News ID: 112725
Publish Date : 24 February 2023 - 21:42

Saudi Arabia Hands Down Death Sentence to Shia Activist

QATIF (Dispatches) – Saudi Arabia’s Specialized Criminal Court has sentenced an anti-regime activist from the kingdom’s oil-rich and Shia-populated Eastern Province to death, as the House of Saud is pressing ahead with a heavy-handed crackdown against members of the religious community.
The Riyadh-based tribunal found Mohammed Abdullah al-Faraj guilty of trumped-up charges of “membership in a terror cell, attempts to assassinate Judge Mohammad al-Jirani, shooting at security forces and their cars, chanting slogans against the government, setting tires on fire, and providing medical support to convicted criminals.”
This comes as the Saudi Prosecutor’s Office leveled other charges of “attempts to instigate public opinion, participation in sit-ins and funerals, incitement of demonstrations, and contacting opposition groups on social networks.”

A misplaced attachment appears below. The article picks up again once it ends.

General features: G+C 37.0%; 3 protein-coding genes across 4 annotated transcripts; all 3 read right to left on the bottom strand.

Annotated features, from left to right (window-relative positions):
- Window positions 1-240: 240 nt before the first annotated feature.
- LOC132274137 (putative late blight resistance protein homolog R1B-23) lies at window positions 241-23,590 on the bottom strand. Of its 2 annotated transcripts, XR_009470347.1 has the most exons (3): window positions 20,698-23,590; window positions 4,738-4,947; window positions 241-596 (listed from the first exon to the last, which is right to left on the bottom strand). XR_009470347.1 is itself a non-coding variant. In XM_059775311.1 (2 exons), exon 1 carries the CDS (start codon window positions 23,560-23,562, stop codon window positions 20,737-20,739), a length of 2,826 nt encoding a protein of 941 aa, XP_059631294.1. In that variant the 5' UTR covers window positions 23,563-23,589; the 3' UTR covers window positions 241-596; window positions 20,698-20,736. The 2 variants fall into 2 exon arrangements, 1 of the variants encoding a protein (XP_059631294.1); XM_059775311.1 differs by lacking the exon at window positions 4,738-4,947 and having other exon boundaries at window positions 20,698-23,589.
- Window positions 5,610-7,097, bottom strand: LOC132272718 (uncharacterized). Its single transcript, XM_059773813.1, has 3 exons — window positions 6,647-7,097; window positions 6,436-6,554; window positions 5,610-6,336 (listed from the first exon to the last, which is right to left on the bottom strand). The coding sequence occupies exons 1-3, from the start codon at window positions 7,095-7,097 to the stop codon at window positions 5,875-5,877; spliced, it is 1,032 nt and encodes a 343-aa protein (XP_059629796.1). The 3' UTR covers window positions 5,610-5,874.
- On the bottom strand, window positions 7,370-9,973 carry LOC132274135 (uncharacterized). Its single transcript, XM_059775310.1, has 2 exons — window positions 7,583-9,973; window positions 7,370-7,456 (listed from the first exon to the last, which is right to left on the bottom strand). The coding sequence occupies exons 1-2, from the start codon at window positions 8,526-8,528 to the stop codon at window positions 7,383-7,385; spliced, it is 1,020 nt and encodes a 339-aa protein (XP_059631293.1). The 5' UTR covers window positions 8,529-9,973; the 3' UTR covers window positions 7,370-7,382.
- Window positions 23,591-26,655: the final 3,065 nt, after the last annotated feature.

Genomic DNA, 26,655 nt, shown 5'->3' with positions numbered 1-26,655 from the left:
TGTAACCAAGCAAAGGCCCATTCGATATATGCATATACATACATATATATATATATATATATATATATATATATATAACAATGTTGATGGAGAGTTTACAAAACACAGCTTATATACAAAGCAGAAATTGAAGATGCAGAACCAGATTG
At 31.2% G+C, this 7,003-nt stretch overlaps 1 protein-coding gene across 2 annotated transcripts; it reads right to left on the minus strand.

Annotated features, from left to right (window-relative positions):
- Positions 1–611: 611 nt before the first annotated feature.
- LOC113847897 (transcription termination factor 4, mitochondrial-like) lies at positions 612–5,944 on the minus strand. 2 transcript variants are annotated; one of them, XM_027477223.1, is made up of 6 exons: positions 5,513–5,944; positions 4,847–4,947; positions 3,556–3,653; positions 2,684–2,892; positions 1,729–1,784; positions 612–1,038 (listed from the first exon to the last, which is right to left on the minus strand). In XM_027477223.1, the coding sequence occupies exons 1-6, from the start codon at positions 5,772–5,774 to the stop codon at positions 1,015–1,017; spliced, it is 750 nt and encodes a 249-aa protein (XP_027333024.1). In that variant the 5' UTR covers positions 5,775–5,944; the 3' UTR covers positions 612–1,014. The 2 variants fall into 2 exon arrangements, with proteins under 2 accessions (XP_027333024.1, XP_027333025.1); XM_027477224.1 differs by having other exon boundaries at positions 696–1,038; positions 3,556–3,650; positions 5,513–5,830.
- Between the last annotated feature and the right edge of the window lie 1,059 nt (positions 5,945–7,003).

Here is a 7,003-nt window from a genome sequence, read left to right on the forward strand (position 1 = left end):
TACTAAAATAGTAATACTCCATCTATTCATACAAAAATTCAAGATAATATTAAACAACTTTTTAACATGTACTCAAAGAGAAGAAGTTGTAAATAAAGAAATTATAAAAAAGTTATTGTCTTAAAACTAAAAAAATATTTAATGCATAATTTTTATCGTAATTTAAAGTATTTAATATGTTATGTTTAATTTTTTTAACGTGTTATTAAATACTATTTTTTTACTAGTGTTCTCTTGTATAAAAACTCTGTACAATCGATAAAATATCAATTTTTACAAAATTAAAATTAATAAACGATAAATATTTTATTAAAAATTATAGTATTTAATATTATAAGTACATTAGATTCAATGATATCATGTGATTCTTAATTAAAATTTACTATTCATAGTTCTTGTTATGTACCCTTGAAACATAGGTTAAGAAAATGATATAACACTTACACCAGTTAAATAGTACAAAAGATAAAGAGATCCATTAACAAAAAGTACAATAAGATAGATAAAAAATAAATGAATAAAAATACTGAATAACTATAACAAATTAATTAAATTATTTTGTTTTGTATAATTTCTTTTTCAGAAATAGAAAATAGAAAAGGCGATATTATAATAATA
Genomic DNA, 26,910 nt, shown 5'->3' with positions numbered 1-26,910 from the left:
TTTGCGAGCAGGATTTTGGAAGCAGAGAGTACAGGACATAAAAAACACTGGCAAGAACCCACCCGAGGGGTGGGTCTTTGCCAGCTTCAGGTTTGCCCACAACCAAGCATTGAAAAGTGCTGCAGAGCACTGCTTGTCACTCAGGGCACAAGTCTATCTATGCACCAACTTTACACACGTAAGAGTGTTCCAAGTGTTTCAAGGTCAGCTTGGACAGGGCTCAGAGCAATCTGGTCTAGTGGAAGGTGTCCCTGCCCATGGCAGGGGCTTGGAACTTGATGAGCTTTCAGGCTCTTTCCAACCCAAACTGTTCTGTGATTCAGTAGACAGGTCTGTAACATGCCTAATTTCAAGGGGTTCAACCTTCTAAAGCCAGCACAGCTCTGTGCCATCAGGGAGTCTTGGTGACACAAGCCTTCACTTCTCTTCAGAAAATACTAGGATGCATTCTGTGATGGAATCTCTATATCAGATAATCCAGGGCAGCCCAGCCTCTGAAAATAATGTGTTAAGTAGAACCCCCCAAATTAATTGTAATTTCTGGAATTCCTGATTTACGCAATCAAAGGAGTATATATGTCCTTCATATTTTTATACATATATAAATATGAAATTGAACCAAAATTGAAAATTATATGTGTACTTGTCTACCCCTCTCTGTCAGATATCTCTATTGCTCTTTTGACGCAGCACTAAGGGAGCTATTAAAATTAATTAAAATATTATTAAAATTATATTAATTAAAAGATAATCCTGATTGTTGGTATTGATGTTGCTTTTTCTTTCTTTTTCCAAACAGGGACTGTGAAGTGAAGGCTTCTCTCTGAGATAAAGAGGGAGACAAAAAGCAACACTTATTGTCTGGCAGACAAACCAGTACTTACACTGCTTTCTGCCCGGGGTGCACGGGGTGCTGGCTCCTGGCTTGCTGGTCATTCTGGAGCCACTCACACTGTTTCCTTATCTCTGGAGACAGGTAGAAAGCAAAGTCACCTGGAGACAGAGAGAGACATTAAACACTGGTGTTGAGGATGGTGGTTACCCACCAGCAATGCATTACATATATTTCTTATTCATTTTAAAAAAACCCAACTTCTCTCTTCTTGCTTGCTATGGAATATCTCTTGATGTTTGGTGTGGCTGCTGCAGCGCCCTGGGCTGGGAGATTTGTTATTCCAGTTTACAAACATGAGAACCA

Saudi regime forces in plainclothes raided Faraj’s workplace in the city of Dammam on February 28, 2017, arrested him without a warrant and took him to prison.
He was not allowed to contact his family until a week after his arrest. Later on, Saudi authorities put him in solitary confinement, and he had no contact with his family for 4 months.
The Shia dissident used to be severely tortured and beaten with his hands tied to the door of his cell. Prison guards would also hang him from the ceiling with a rope, and mercilessly beat him unconscious.
Saudi Arabia’s Eastern Province been the scene of peaceful demonstrations since February 2011. Protesters have been demanding reforms, freedom of expression, the release of political prisoners, and an end to economic and religious discrimination against the region.
The protests have been met with a heavy-handed crackdown, with regime forces increasing security measures across the province.
Ever since Mohammed bin Salman became Saudi Arabia’s crown prince and de facto leader in 2017, the kingdom has arrested dozens of activists, bloggers, intellectuals, and others perceived as political opponents, showing almost zero tolerance for dissent even in the face of international condemnations of the crackdown.